in May. But once the plea bargain was reached, he was moved to the brig at
Miramar Marine Corps Air Station in San Diego for his safety.
Marine Pfc. John Jodka also has been moved from the brig at Camp
Pendleton, suggesting that another plea deal is underway. A gag order
prevents lawyers from discussing his case.
Bacos was on his second deployment to Iraq; in his first tour, during the
battle in Fallouja in late 2004, he received a Purple Heart after being
wounded and a Combat Action Ribbon.
Initially, the Marines told their superiors that Awad had been killed
after he was discovered planting a roadside bomb to explode beneath a U.S.
military or Iraqi civilian vehicle. But the Marine Corps launched an
investigation after Awad's family protested that he had been taken away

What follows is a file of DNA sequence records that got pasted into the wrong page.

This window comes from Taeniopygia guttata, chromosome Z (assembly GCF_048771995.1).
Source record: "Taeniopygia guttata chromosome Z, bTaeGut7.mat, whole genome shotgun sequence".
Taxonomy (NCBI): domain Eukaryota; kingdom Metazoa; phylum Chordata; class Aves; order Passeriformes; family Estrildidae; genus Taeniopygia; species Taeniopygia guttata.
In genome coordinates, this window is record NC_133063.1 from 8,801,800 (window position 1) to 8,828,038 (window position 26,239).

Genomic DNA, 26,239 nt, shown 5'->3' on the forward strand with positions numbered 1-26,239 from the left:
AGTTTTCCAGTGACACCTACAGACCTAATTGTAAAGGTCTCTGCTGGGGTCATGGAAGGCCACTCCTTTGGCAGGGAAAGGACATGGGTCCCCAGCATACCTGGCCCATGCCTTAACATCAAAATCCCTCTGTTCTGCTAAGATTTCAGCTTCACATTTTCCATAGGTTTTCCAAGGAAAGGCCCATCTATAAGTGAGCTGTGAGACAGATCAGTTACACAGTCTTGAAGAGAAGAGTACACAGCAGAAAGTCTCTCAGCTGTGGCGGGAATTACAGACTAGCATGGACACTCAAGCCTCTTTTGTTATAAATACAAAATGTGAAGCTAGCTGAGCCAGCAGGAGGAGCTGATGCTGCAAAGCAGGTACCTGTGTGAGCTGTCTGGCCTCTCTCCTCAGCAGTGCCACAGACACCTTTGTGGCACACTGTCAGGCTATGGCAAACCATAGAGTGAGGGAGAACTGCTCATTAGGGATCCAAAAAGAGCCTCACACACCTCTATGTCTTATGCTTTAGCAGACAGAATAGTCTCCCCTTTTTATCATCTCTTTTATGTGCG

without provocation and was not connected to the insurgency.
Folsom watched a 19-minute tape of Awad's relatives explaining their
version of the April 26 killing before he handed down the sentence. The
Iraqi's brothers described Awad as a disabled police officer and father of
11 who bore no malice toward American forces in Iraq.
On Friday, an attorney for one of the Marines asked the judge to close the
hearing to the media so Bacos' comments would not be made public and
possibly taint any jury pool. Folsom denied the request from attorney
David Brahms, who is representing Lance Cpl. Robert Pennington.
"This is not a game," Brahms told reporters. "This is real. I have a man's
life in my hands."
The Hamandiya incident is the first of two high-profile cases of alleged